Way back in hardware school we were taught that rim panic hardware with a removable mullion is the most secure and maintenance-free application for a pair of doors.  Most facilities prefer mullions instead of vertical rod panic hardware, which can be difficult to install and to keep properly adjusted.  On the other hand, most architects request concealed vertical rod panic hardware, to avoid seeing the mullion or rods.  I think the benefits of the mullion far outweigh any aesthetic issues.

I have had many architects ask for clarification of where the removable mullion mounts, often questioning whether the mullion has to sit between the doors.  The removable mullion actually sits behind the doors, where the rim panic hardware latches into it.

In the “Olden Days,” removable mullions were installed with screws, and when the mullion was removed to allow the passage of large equipment through the opening, it would often end up reinstalled with a screw or two less each time.  The option of having a key-removable mullion makes it easier to remove and reinstall the mullion without jeopardizing security.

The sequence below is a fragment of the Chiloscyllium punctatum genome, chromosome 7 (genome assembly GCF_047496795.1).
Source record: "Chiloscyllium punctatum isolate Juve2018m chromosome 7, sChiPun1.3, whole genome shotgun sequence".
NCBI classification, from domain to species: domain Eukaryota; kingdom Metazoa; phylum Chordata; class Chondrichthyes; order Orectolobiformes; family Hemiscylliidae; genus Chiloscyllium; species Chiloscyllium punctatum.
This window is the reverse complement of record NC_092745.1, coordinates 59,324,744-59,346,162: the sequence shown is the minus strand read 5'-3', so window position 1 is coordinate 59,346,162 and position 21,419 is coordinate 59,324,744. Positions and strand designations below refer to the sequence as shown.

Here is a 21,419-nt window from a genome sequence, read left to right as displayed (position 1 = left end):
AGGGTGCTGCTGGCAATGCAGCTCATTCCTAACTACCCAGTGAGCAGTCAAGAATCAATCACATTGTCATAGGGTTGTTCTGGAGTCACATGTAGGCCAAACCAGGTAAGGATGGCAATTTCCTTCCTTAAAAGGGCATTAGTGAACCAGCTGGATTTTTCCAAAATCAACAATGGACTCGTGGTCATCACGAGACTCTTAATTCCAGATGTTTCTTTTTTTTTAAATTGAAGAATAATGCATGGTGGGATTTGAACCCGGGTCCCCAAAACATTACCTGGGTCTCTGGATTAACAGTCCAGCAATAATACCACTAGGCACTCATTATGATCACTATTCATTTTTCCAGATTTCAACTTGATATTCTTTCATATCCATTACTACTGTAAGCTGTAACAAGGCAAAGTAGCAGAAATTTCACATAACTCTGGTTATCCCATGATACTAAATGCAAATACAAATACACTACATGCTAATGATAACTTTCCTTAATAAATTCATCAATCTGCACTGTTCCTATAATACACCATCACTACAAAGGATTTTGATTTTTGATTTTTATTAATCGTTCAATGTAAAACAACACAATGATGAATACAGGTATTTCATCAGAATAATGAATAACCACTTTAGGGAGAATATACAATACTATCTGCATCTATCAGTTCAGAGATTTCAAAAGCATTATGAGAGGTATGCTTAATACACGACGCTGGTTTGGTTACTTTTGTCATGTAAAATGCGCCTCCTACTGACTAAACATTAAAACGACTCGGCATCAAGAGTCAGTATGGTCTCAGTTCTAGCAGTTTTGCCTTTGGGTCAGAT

I received a link to this video the other day, and I thought it might be helpful to illustrate the location and installation of a key-removable mullion.  Don’t forget that when you use a mullion you need to measure the clear width of the opening from the face of the door open to 90 degrees, to the edge of the mullion, which reduces the clear width by about 1″.  Each leaf will need to provide 32″ of clear width if that leaf is required for egress or an accessible entrance.

Do you have a preference for rim panics with mullions or vertical rods – concealed or surface-mounted?  Tell us why!

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